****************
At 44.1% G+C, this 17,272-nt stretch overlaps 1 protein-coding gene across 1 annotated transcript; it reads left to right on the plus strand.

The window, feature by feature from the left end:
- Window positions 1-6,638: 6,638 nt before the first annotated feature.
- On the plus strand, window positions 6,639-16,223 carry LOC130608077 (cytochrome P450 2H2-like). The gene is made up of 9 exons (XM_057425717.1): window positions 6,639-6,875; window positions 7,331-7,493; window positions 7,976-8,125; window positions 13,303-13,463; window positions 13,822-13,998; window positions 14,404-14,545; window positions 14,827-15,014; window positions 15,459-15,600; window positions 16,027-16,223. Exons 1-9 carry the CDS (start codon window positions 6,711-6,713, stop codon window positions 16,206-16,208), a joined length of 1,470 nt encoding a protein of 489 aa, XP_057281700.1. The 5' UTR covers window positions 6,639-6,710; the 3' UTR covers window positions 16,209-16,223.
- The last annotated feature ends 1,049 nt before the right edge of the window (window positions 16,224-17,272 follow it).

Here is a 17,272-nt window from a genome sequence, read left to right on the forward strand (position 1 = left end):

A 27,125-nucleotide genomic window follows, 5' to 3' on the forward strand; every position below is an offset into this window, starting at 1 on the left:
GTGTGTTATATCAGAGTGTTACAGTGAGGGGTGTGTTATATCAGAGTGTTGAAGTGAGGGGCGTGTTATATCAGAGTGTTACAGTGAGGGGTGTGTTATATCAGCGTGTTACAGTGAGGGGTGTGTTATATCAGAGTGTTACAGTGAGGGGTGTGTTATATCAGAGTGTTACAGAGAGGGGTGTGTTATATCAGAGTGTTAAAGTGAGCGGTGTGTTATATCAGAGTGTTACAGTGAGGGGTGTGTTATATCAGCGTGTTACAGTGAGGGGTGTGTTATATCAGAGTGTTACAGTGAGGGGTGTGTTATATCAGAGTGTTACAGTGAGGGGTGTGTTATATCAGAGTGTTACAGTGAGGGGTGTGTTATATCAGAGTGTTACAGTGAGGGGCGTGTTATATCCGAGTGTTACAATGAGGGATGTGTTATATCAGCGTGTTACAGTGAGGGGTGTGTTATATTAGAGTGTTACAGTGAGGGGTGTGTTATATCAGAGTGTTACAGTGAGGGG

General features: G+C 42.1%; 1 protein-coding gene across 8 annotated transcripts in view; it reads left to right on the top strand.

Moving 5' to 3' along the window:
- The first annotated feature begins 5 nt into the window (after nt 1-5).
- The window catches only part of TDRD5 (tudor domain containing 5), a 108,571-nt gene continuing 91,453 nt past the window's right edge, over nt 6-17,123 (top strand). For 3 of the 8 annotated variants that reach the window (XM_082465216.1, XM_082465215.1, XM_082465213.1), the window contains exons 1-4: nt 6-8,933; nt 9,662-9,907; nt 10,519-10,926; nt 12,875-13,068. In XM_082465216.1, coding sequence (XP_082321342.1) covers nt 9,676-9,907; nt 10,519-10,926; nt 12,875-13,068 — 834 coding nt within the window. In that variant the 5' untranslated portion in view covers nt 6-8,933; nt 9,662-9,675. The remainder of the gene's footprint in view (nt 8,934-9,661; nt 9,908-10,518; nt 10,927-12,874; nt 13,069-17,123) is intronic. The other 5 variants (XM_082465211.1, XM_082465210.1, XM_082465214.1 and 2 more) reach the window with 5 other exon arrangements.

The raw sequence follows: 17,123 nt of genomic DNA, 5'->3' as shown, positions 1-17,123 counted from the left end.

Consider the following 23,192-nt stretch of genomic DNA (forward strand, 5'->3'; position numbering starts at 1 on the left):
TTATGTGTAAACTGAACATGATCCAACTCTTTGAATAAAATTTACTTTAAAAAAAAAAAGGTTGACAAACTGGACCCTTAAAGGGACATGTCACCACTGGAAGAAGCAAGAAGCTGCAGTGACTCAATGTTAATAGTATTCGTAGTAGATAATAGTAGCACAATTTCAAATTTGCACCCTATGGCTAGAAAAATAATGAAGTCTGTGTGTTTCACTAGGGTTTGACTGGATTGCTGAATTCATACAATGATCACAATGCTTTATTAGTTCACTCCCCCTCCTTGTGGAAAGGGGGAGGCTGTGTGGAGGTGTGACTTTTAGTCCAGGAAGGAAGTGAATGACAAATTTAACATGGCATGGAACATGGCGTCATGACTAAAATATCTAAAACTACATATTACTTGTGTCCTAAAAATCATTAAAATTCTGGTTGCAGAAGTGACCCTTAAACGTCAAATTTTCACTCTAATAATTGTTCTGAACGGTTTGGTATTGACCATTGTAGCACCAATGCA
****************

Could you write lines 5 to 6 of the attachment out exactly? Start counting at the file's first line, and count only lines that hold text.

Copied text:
- The last annotated feature ends 1,049 nt before the right edge of the window (window positions 16,224-17,272 follow it).

Here is a 17,272-nt window from a genome sequence, read left to right on the forward strand (position 1 = left end):